See the (Robert) Shiller housing report (USA) that was done about 10 years ago and is still referenced today to show how out-of-wack (i.e. DUMB) the house prices are.

@abnz1.

Goodness, the Auckland middle class having been wiped out by the government and forced into manual work, is grim news indeed. Sounds a bit like the Khmer Rouge in Cambodia. Are the CBD office workers being trucked out to Pukekohe to work on market gardens?

Soon, those Million dollar house owners would also be dole, perhaps ?

Oh, so when is the crash happening then?
you had it from the horse's mouth .. they need to slam harder on the brakes just to prevent the housing market to sky rocket...
So are house prices going down in the next 12-18 months ? - I dont think so , neither does the RBNZ.
Changing Governments? Sure ... but the other lot will do the same thing - it cannot stop immigration - that is the bread and butter and main income of any Gov ... without it all their budget promises will evaporate...
Time to buy I reckon as long as the market is soft ... Sept is only few sleeps away !!

The market will probably crash due to 'issues' happening overseas, more so than NZ.
Cut out (Chinese ?) fleeing money, dirty laundered money, tax avoiding money using our lax trust rules and 0% 'tax', foreign money needing to exit the NZ housing market to keep 'them' afloat in their home country, Kiwi's just stop buying (out of lack of cash, fear or capitualtion)....etc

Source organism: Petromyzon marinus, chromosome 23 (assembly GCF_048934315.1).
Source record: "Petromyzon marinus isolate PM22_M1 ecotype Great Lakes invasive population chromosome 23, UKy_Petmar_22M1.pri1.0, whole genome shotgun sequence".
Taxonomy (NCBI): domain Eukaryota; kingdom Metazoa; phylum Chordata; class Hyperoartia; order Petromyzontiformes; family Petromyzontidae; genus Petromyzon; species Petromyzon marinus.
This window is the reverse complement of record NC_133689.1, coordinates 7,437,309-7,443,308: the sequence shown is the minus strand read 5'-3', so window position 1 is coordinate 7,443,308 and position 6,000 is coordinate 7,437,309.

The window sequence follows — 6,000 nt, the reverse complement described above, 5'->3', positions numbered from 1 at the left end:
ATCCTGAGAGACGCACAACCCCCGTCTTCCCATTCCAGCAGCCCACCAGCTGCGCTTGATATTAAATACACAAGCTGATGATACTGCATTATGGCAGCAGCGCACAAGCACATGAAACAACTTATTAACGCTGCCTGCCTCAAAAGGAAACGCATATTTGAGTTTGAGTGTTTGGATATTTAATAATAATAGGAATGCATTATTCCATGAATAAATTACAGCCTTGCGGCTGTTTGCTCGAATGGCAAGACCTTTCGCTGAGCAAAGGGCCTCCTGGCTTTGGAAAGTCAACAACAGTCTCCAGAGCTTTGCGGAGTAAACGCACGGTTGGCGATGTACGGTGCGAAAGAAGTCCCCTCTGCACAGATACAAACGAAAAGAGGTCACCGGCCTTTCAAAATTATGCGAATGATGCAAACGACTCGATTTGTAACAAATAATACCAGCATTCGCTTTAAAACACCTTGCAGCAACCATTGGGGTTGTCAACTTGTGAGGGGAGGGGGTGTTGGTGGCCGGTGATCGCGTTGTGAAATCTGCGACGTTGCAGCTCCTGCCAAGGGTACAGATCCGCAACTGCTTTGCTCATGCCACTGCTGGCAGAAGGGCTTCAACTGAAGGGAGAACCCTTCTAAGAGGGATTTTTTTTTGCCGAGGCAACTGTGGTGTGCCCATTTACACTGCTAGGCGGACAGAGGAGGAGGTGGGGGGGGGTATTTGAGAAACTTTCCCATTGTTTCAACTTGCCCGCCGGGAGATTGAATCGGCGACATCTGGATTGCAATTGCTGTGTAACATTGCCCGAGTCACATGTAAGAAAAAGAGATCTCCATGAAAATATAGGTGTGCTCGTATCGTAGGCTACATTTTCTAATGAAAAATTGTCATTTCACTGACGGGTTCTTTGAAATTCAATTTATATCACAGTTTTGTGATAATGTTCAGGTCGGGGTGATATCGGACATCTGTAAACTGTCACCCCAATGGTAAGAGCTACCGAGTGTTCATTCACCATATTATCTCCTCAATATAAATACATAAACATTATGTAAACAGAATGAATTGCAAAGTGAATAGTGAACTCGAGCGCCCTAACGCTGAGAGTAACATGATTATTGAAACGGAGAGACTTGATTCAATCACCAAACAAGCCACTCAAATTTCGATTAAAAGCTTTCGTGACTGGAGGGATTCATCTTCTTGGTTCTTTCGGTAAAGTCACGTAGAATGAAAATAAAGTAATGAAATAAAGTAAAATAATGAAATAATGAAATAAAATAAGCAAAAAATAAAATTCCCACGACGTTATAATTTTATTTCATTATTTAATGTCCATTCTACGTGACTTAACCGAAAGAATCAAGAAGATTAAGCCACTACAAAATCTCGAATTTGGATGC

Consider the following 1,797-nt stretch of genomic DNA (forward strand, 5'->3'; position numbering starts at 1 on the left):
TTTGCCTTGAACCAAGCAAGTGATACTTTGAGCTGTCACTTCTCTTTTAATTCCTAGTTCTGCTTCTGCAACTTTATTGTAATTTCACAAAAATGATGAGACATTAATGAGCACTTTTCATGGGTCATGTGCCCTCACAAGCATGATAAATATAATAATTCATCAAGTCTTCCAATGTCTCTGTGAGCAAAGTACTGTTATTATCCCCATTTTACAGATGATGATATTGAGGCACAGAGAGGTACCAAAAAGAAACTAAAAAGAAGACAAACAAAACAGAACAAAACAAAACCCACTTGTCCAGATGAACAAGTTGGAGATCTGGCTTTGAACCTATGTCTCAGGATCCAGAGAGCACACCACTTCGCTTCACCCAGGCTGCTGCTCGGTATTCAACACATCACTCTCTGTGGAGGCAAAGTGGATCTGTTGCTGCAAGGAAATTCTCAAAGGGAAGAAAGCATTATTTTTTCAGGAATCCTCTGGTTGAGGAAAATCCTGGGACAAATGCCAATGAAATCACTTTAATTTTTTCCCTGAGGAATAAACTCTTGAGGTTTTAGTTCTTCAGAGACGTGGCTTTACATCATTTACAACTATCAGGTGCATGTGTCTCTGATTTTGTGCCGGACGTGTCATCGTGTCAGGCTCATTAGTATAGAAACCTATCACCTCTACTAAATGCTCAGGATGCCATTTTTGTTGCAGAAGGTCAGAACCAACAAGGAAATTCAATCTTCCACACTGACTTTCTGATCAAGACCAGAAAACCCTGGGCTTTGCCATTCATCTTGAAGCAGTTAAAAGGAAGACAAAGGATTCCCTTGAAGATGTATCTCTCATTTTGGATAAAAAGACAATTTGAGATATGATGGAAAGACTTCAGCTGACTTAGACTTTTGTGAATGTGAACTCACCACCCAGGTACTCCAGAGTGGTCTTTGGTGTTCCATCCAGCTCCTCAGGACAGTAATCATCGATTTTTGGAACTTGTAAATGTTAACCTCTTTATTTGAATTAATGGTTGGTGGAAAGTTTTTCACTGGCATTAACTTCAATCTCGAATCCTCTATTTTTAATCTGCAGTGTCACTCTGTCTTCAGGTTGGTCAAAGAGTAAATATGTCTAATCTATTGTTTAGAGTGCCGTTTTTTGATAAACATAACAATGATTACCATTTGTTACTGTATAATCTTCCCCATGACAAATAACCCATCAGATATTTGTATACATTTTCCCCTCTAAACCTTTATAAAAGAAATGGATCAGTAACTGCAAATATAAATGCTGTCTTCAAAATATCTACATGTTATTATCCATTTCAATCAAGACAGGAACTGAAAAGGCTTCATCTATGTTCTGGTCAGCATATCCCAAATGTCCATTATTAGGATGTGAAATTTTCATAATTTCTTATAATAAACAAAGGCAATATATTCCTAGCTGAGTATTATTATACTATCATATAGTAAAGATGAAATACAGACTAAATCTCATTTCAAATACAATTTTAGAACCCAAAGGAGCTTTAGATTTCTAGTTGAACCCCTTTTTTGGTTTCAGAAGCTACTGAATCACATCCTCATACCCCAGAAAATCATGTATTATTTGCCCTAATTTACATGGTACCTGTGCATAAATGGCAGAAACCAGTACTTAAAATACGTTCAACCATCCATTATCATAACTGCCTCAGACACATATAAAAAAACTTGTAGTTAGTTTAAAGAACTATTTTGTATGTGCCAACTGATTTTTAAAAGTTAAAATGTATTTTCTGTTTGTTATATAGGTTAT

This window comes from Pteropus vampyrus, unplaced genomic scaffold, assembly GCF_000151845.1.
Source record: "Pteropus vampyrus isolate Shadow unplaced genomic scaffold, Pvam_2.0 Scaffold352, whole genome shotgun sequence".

So NOT being able to define when a crash will happen is NOT proof that it will not happen.

How many people can define EXACTLY when a drug addict will die, 'crash' etc? That doesn't prove that 'they' won't happen to the drug addict !!!

Basically all countries are in this financial debt bubble Ponzi together now ... so the crash will come along as a global event .. The only question is what sort of mess we are left with afterward & what if any tricks remain to kick start the patient

Agree - houses prices may fall a little bit in the short-term but, equally, they might rise a little bit in the short-term.

On balance, the chances are house prices will be relatively flat over the next year or two.

A number of people come here with an agenda to promote a sharp fall in house prices - particularly in Auckland but also in Wellington. (It's been said that some of them are investors who missed out on the last market upswing and have become a bit resentful.)